As much as I want to get this draft completed – I think it will be the last – I don’t want to rush it, miss things and then put it out into the world only for people to pick up on my mistakes.

If I could afford to hire an editor, I would do, but as it stands, I don’t have the money available to me to do so. So, for now, I have to do the bulk of the work.

I’m really pleased with how Blindsighted has turned out; it’s very different from my last book, The Next Stage. It’s been good to write a different story genre, from something that was heavily sci-fi to this paranormal horror is a welcome change.

I don’t know what genre I want to write at the minute, or even if I want to stick to just one, I think I may end up being more of a multi-genre author. Of course, for that to happen, I need to get Blindsighted released.

I haven’t set a specific date for release as I don’t want to rush things and put more pressure on myself than I already do. I’ve said before that I’m hoping to release in the next couple of months, but if I set a date, I will probably only beat myself up if I don’t meet the deadline. There’s no rush, and it’ll be out when it’s out. My mental health is more important than publishing a book. I need to make sure that I keep my brain happy; everything else will come in time.

Reading this blog back, I can see it’s a little bit all over the place. I’m struggling even to type this, if I’m honest. So, that being said, I’ll leave things here for now and get back to trying to edit.

Have a good weekend.

The Joy of the NES

The Nintendo Entertainment System or NES was released back in the ’80s and was the first console that I ever owned – we did have a Commodore 64 as well, but I have no idea when that was bought.

My NES was given to me for Christmas. I remember the day when both me and brother unwrapped our console (apparently we weren’t very good at sharing) although I don’t know how old I was – I’m going to go with I was either 2 or 3…maybe…who knows.

We got the bundle that had Mario Bros., and I spent the remainder of the day playing that – even though at that age I really couldn’t play it well to save my life…who am I kidding? I still can’t.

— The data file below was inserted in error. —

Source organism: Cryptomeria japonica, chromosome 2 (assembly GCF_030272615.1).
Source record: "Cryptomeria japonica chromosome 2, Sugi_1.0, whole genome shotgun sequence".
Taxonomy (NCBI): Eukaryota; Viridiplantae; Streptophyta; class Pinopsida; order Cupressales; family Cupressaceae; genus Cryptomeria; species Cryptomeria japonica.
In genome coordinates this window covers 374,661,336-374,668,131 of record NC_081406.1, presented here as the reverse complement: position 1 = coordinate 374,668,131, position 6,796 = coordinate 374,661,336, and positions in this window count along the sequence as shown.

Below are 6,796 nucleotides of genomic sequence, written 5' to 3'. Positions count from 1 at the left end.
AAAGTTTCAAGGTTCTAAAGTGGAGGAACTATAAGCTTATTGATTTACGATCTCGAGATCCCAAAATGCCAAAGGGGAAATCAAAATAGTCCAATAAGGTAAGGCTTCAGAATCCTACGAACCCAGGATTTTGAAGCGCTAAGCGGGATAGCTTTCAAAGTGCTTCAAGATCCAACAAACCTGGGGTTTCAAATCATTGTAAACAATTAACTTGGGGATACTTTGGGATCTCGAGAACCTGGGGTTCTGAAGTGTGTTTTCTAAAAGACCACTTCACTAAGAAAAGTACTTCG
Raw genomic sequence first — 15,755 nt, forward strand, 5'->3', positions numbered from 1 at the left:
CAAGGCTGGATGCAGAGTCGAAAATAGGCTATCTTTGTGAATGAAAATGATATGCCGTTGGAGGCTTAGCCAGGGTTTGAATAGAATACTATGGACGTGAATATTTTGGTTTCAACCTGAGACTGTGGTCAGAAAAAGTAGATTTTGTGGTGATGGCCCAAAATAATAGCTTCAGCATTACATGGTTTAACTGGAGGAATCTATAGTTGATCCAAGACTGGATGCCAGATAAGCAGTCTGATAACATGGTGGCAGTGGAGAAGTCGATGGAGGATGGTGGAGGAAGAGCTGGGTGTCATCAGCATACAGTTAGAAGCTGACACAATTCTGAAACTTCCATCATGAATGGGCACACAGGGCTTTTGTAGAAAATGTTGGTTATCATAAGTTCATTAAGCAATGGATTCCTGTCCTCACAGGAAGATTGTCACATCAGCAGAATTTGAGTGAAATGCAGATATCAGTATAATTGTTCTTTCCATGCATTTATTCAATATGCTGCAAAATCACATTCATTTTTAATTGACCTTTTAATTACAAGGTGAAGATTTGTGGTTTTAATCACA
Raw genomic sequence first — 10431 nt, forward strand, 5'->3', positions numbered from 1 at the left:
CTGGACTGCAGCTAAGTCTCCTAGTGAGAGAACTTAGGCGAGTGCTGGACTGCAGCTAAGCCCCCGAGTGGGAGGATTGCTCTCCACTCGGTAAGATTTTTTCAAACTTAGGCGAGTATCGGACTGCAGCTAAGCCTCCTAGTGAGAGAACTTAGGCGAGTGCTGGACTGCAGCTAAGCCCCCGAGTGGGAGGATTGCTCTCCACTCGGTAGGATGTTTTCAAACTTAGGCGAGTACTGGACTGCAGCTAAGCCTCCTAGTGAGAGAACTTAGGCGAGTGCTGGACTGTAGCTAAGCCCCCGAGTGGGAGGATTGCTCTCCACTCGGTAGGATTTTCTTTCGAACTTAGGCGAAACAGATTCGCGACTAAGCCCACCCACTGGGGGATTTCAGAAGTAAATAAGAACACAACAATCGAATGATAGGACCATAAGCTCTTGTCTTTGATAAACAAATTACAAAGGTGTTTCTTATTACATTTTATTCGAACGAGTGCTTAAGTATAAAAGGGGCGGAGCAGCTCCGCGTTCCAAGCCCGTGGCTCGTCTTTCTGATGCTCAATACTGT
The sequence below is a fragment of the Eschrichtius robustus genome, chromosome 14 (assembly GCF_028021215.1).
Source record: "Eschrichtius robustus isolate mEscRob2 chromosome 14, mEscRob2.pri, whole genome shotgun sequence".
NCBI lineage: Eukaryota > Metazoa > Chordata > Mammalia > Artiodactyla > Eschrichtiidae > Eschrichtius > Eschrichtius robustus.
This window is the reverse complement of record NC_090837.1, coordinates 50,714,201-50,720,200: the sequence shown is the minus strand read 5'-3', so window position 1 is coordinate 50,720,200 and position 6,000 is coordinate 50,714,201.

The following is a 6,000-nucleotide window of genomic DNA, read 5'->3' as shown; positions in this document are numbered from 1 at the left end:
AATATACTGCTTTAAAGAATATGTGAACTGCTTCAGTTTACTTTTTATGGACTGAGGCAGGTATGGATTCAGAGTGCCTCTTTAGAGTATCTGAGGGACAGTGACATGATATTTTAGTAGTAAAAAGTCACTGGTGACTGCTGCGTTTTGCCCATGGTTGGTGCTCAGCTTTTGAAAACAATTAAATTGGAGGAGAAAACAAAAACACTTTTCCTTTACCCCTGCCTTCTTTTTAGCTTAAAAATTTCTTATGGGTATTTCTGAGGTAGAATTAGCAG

It’s not an exaggeration to say that I loved that console. I would spend hours playing Mario and eventually other games.

Despite having our own consoles, my brother and I would regularly play together. If we played Mario, I would be relegated to playing as Luigi, which probably made me like him more than I do Mario now. I was happy to be the taller green dude – a cosplay that I might actually be able to pull off.

We eventually had quite the library of games, and at times – like now – it was difficult for me to choose what to play. A couple of my favourite games were based on some toys that I collected at the time; Micro Machines and Monster in my Pocket.

As with Mario, I spent hours playing these games with both my brother and my dad, and as with Mario, I wasn’t very good at them.

Duck Hunt was another of my favourite games that we had – we only bought this, later on, my mum didn’t like the idea of it having a gun controller. But I loved Duck Hunt, and I was actually good at it! I spent ages shooting ducks and shouting at the dog for laughing at me when I missed – damn you!

The NES was a permanent fixture in our house for many years, it would be plugged into the old CRT TV in the lounge, and I would play while my parents watched.

I have no idea when we got rid of our NES’ – they probably ended up going to a car boot and being sold to some lucky person.

When I decided I was going to collect retro consoles, the NES was one of the first ones I wanted to get. I’d have to buy all the games for it again, but I had to get it when I found a cheap one on eBay.

My rebought NES now sits with all my other retro consoles in the game room – well, it will when they’re unpacked from their boxes when we’ve moved (I can’t wait for that.)

It will take me a while to rebuild my game collection, mainly because people are charging a fortune for some of them.

Not long after I bought my NES, the Mini NES was released, so I figured why not?